Odile Luna Resume May 25, 2019 07:30:00
It is important to remember that a resume is your written introduction. Although this short list of ”don’ts” does not completely encompass what to write and what not to write on a resume, prospective candidates who avoid these seven deadly sins of resume writing will avoid common pitfalls and have a better chance of not only catching the interest of the recruiter, but also scoring the interview. Use the right bait and you have a better chance of catching your next big job opportunity!
While a good resume needs to hit the mark on many levels, it is crucial not to give recruiters any obvious reasons to throw your resume on the early reject pile. Below, I have listed some important items to address to ensure you avoid any obvious or glaring shortcomings, thereby making it harder for recruiters to exclude your resume in early screening.
If you don’t have certifications, why not begin training for the one most applicable to you? These can ease a career transition proving your knowledge in new areas where you may not have as much work experience. There are many great online or in-person training programs to prepare you for the certification exams. 5. Show any Training and Education. List any degrees you hold since most employers want to see these. If you have work towards a degree, but are still pursuing or have never finished but you may someday, list it as in progress. You also want to provide a short listing of relevant technology training courses you have taken. Many candidates forget to list these items out. They can help further demonstrate your expertise and exposure to different technologies, especially for a less experienced candidate. I suggest putting Training last on your resume, just below Education. As an added bonus, listing these technology skill trainings helps add more key words to your resume and improve your results on resume screenings.
Also, you should remember this important point: you need to show the employers what you can benefit them but not what you may benefit from them. The perfect resume must focus on the strength in necessary experience and skills that the employer may require from you. You will score more point with your knowledge about the employers and understanding of what they expect from you. 3. Different: Make your resume and resume differ from those of other candidates. As such, you should never start your resume with such general salutations as ”dear sir,” or ”dear sirs,” . Normally, when a company posts publicly a recruitment ad, it will surely address the name, address and contact number so as the resumes may be sent to correct address. Don’t miss these important details and don’t forget to start your resume professionally with clear address of the company and even, the name of the responsible person. The employer will understand that you have researched carefully about them and correct your resume before sending to them, and, you have gained a good score then!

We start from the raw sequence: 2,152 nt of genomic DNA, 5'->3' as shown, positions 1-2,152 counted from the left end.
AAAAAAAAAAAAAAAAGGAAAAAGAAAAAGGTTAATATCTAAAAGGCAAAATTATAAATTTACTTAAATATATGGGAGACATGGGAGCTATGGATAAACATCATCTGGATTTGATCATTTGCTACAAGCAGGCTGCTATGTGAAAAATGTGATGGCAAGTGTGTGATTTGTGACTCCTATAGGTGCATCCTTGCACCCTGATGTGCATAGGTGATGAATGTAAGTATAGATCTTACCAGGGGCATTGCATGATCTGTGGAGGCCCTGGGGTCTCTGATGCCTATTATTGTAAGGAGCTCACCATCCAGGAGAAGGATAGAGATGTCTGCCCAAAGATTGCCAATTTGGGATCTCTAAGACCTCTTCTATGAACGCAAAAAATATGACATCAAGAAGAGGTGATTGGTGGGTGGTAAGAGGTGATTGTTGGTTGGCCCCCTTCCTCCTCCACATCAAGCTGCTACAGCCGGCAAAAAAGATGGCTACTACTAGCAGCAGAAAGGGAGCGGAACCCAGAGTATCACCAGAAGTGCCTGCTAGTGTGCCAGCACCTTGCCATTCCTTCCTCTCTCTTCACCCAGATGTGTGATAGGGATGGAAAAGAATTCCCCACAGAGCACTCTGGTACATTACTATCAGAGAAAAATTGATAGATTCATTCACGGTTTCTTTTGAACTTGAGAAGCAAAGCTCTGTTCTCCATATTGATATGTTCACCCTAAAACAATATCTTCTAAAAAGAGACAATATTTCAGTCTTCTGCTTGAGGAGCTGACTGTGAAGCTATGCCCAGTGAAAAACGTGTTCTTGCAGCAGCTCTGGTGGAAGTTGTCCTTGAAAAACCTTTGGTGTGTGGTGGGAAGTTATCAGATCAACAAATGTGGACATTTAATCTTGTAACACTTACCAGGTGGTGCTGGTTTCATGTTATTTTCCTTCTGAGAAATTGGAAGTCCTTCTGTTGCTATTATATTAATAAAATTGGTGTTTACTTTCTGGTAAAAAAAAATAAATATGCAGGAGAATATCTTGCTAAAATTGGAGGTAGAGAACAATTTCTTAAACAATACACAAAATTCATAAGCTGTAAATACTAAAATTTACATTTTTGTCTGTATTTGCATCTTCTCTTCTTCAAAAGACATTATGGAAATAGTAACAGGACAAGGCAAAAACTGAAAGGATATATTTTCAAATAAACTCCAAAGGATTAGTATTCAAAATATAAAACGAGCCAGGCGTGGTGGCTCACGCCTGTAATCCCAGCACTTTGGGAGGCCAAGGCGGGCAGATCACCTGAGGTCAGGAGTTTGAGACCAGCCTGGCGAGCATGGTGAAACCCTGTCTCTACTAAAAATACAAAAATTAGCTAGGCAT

So in order get an edge in the paper competition, your document can’t be just a resume —- but a Selling Resume! Since many of us do not have sales experience, and are too close to the topic to really sell ourselves objectively, we need to consult a sales-oriented advisor, a ”resume coach” to guide us in the presentation. A selling resume is not about ”you ”, but about ”how you can help solve a problem”. Every job exists to solve a business problem. Your resume has to sell you as a solution. There many sources of resume information, ”misinformation” and outdated advice in the marketplace. Poor results, even after spending a lot of money, are not uncommon. Here are the choices: Free resources and resume templates that rarely yield an exceptional resume. Most of these resumes never clear the Applicant Tracking Systems that recruiters and companies use.
32. What Is A Cover Letter? A cover letter is an accompanying letter that serves as the introduction to your resume. No resume should be sent without one. The cover letter is created separately and individually for each position for which you express an interest. 33. What Is The Purpose Of The Cover Letter? The purpose of the cover letter is to introduce yourself to an organization, demonstrate your interest in the company or a specific vacancy, draw attention to your resume and motivate the reader to interview you. A cover letter tells a potential employer that you are available, qualified, and interested in employment. Cover letters personalize your resume by briefly highlighting your strengths as they relate to the position sought. 34. How Should Cover Letters Be Organized? The cover letter typically consists of three parts: Introduction, Body, and Closing.